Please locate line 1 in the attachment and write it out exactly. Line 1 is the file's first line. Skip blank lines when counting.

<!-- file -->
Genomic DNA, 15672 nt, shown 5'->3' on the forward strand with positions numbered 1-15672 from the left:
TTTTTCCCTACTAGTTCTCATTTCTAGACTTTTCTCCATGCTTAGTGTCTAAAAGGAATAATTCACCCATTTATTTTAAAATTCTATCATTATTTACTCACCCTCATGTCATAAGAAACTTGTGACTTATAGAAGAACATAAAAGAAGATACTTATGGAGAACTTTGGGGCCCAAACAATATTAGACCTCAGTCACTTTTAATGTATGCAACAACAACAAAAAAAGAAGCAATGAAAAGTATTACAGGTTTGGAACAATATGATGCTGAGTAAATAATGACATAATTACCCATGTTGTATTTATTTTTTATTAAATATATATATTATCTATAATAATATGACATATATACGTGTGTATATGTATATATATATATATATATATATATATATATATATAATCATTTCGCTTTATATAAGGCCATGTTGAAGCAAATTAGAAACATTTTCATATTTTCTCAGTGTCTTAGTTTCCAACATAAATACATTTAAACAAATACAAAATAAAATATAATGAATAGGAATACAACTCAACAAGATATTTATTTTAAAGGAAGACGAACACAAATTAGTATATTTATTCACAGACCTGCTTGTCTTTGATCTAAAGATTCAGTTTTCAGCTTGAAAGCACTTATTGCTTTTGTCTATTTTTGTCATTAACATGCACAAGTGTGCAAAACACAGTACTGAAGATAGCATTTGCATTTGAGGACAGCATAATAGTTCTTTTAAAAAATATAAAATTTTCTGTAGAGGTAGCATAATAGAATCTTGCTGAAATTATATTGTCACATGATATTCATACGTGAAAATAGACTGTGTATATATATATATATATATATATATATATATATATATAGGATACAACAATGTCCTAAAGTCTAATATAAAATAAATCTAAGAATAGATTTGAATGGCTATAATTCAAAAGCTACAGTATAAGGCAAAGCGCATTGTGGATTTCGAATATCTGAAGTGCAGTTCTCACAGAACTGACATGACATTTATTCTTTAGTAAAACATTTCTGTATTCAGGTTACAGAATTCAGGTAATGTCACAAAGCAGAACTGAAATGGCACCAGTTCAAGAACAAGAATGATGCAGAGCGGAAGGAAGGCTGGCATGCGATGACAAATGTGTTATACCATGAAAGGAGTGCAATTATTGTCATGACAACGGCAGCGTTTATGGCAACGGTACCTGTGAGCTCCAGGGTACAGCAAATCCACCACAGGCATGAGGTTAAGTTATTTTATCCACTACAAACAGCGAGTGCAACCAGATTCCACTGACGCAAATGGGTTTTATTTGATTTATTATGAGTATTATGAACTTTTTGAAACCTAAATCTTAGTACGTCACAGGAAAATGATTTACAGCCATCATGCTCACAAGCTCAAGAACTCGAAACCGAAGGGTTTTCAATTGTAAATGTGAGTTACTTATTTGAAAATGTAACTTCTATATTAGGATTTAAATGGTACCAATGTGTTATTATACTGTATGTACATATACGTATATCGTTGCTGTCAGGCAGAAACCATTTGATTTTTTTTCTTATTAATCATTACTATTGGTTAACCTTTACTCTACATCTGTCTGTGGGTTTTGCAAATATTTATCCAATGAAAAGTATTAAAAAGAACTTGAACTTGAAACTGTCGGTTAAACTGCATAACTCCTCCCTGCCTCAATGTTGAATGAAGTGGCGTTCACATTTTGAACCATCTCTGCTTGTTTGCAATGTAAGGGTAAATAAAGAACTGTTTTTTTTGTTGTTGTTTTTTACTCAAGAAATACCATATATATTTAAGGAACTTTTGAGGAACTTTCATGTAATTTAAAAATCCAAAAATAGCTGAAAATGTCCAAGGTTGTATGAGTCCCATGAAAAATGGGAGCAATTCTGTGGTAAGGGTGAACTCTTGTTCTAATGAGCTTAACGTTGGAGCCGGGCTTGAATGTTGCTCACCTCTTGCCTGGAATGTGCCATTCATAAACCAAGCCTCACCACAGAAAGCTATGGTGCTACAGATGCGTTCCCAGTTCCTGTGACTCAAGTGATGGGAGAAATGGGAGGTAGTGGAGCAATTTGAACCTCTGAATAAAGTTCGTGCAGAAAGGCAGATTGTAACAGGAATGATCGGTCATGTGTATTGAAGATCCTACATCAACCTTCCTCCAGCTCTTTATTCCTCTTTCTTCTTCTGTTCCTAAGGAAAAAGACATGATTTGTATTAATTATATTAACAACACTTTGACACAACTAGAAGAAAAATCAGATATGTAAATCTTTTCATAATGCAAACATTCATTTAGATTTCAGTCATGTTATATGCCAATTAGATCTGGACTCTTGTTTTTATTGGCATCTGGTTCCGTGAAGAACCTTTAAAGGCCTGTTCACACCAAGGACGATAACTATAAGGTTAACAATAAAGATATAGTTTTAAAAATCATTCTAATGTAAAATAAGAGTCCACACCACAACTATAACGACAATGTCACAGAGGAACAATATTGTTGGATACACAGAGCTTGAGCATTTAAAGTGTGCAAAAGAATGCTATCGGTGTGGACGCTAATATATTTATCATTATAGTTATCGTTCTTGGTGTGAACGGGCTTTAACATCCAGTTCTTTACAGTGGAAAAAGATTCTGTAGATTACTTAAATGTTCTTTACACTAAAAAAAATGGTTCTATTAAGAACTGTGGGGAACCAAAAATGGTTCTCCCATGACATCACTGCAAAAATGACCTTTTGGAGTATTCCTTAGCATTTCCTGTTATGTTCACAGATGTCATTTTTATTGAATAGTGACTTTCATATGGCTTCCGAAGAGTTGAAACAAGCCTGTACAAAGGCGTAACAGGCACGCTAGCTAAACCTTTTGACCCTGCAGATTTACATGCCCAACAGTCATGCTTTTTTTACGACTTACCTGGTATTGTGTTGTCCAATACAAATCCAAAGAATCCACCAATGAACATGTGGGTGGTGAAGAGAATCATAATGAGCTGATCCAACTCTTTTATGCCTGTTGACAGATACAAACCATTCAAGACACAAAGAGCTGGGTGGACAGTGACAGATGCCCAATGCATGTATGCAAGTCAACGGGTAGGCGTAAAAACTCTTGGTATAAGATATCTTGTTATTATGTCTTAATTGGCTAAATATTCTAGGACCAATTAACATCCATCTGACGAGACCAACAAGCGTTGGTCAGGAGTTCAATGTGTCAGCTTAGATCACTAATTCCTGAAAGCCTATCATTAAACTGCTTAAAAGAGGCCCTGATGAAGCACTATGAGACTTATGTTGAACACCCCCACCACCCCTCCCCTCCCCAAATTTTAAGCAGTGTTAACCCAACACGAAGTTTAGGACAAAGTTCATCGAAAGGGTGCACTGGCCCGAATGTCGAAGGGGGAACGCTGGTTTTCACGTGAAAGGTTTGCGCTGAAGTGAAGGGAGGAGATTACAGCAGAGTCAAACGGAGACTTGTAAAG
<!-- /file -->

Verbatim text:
Genomic DNA, 15672 nt, shown 5'->3' on the forward strand with positions numbered 1-15672 from the left: